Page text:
I’ve seen a problem commonly phrased something like:
I have X million records in a spatial table, and have created a spatial index, yet a simple select query takes me Y hours to complete.
If the problem is this extreme, the solution is usually pretty consistent: the index isn’t being used. You can tell pretty easily by looking at the query plan. For example, take a query like this:
SELECT * FROM T WHERE g.STIntersects(@g) = 1
If the index isn’t being used, you’d expect a query plan that looks like this:
If the index is being used, then you’ll see something completely different:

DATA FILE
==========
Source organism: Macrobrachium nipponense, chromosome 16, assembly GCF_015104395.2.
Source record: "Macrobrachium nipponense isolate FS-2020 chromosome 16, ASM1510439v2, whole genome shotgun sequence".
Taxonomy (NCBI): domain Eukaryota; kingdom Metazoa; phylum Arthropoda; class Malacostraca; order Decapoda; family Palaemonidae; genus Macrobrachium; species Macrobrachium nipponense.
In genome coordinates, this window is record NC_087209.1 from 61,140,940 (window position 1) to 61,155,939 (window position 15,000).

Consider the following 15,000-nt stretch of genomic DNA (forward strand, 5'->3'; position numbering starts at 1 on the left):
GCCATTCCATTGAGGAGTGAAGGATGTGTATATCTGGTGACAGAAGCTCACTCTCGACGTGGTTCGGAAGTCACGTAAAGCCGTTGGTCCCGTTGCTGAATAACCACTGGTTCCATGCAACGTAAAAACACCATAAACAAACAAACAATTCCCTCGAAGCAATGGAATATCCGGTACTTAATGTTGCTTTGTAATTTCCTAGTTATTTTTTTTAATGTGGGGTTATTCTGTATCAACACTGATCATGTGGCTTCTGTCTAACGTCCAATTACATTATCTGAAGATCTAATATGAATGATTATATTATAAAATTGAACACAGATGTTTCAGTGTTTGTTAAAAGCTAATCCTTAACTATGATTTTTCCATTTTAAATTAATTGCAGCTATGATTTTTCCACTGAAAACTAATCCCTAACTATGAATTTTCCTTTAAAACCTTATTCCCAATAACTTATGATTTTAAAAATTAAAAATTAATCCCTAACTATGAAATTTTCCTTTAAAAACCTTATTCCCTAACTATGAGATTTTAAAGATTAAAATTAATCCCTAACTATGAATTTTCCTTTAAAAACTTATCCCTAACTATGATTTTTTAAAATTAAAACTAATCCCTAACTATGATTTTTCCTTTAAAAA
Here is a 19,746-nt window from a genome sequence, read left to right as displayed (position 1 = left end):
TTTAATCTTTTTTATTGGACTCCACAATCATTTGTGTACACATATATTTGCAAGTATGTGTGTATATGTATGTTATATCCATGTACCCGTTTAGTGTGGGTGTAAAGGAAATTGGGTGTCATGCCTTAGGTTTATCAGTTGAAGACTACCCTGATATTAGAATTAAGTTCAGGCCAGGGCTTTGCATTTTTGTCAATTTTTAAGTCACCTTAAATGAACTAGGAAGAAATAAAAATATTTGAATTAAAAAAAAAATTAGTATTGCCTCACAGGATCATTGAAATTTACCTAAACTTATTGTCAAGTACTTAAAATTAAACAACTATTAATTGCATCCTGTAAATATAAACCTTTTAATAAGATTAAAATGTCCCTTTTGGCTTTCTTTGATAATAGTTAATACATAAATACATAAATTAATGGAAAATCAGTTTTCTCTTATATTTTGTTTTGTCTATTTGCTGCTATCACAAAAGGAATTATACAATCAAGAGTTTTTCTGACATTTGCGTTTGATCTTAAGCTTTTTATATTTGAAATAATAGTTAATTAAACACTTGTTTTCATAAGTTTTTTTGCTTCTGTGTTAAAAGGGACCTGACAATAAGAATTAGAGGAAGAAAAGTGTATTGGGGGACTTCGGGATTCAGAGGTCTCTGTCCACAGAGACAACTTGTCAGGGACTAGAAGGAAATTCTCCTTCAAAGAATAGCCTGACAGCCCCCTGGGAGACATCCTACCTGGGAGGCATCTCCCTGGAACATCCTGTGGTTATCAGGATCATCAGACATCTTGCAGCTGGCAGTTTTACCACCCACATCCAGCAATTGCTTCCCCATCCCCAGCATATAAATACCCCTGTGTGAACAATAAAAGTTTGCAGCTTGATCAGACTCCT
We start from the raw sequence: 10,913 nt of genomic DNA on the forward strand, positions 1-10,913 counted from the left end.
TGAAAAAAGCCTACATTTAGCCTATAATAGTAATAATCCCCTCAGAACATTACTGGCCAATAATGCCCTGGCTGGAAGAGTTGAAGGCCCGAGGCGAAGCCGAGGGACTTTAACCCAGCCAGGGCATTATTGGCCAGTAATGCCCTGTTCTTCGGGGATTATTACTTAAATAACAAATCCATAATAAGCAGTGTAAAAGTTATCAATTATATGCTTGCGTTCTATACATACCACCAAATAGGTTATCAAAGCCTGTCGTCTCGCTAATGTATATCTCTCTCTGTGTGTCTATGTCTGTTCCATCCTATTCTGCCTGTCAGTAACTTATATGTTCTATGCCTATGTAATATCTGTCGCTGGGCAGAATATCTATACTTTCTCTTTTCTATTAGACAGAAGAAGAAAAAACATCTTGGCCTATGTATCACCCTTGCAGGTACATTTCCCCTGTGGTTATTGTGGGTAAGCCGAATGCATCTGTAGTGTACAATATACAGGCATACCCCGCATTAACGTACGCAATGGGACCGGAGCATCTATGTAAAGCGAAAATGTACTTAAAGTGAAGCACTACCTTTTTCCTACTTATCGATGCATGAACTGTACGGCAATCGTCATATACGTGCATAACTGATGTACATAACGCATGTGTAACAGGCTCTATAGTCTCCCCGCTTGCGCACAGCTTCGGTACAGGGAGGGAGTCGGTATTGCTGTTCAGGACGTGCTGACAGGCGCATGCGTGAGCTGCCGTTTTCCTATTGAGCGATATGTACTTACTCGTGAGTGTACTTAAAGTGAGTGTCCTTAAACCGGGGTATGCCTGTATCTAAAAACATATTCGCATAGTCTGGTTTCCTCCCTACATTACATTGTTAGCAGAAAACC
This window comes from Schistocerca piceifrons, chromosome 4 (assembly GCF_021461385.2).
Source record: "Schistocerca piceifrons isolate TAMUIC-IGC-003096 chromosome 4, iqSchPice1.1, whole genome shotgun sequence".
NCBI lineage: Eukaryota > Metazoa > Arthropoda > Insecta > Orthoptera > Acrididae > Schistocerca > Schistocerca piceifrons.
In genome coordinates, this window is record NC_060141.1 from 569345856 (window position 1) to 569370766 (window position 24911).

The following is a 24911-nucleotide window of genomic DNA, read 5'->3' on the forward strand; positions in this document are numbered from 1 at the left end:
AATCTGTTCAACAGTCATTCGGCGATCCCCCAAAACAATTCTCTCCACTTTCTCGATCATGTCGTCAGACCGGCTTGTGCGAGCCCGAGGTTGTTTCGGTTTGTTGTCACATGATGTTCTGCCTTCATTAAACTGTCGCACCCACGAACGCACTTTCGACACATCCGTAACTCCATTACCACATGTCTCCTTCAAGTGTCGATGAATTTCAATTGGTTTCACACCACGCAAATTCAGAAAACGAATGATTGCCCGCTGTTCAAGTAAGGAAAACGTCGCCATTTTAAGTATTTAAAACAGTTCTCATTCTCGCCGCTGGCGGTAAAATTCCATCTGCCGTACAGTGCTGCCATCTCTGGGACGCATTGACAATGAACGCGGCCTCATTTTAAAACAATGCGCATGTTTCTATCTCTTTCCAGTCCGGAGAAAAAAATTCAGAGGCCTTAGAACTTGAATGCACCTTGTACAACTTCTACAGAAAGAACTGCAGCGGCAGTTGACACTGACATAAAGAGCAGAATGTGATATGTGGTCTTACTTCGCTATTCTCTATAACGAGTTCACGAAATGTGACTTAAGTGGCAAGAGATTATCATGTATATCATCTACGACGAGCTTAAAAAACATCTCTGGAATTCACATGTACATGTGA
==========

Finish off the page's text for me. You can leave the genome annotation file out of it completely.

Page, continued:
You can generally tell just from the complexity of the plan the index has been picked up, but if you look closely at the highlighted portion you can be sure:
Note the "(Spatial)" annotation on the index seek.
Okay, so what do we do if the index isn’t being used? Well, we can hint it. If our spatial index were named "g_idx", we could rewrite the query above as:
SELECT * FROM T WITH(INDEX(g_idx)) WHERE g.STIntersects(@g) = 1
Making sure the index is being used isn’t the end of spatial query tuning, but it can make the world of difference. Quoting for a recent thread in the spatial forum:
The query went from over an hour to less than 2 seconds. I don’t believe that in my 25+ year career that I can lay claim to a 180,000+% increase in performance.
That’s pretty sweet. Go forth and index.